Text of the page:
Poor profit projections

Another issue with refunds is that they negatively impact a business’s profit projections. When a business conducts a customer profitability analysis (CPA), different kinds of data is studied to find profitability, including:

  • Average number of returns
  • Average shipping costs
  • Marketing costs

So, the more returns a business processes, the higher the average number of returns is, and the weaker their CPA score will be. If a business deals with many more returns than profits, it means the business costs more than it brings in. In other words, it’s not profitable.

What is transaction reversal?

If a refund entails the customer getting their money back after a transaction, what exactly does transaction reversal mean? The biggest difference is that the card transaction itself is never completed, meaning that in many cases the funds never leave the customer’s account. This means that if caught in time, a bank can reverse the payment made before the transaction is complete and the payment is posted.

For example…

If a customer uses their Visa card to purchase an item from an online store, and the product they checked out with is no longer available for the purchase being completed, the transaction is reversed and their money is automatically sent back to that Visa account before the transaction completes.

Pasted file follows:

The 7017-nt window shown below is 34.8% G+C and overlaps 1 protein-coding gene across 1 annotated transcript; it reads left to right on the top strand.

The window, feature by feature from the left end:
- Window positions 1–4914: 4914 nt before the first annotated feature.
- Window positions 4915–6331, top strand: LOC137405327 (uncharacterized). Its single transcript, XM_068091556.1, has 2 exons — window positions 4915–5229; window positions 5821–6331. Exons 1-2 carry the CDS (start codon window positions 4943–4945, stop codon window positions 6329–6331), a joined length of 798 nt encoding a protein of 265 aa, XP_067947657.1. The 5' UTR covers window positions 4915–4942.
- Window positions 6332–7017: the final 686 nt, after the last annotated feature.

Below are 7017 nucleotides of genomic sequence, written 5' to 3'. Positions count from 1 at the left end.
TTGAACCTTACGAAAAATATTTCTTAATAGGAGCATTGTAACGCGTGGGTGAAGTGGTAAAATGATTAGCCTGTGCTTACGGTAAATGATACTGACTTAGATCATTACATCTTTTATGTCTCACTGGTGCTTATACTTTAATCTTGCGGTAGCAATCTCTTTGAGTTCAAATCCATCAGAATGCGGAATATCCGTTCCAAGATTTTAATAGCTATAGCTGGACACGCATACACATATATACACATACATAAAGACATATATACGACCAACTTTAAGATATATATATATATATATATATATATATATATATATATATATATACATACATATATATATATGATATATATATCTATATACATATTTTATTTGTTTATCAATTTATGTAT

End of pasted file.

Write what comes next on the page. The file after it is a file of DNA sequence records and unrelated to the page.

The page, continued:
Common reasons for a transaction reversal

Transaction reversals have less to do with customer satisfaction than a refund due to the fact that the purchase is made and reversed before the transaction is even approved or the product arrives. Here are some common reasons for a transaction reversal:

  • A product is out of stock
  • The customer was charged the wrong amount
  • Merchant suspects that fraud has occurred
  • An accidental duplicate purchase was made
  • Customer does not want the product upon paying

This means that most often a transaction reversal is initiated by the merchant or card issuer based on the stock that is available and suspicions of fraud. However, reversals can also be initiated by the cardholder, acquiring bank, card network, or card association. In some cases, transactions are voided; but these situations differ from reversals.

Reversal versus void transactions

Reversals are different from void transactions, although they both involve a transaction being halted before the settlement occurs. We’ll describe the difference between the two of them here.

Similar to reversals, void transactions are those that are stopped by the merchant before the credit or debit card transaction is settled; that is, before the money is exchanged between the parties’ bank accounts.

The two differ slightly. When a reversal happens, the funds used to make a purchase are looped back to the cardholder before settlement occurs, whereas in the case of a void transaction, the merchant actively cancels (voids) the transaction.

Refunds vs reversals

Ultimately, if a merchant or other party involved in a transaction is able to catch an issue in the transaction prior to the settlement, reversals are the preferable way to handle a financial loss. This is because no money has been exchanged, so there are no interchange fees involved in that exchange to fix the issue. In the case of refunds, a business may end up without their product and both the profit and cost of that product.

Overall, it is important for business owners to understand the differences between all of the ways that a transaction can be voided, reversed, canceled, or charged back so that they can stay on top of their revenue.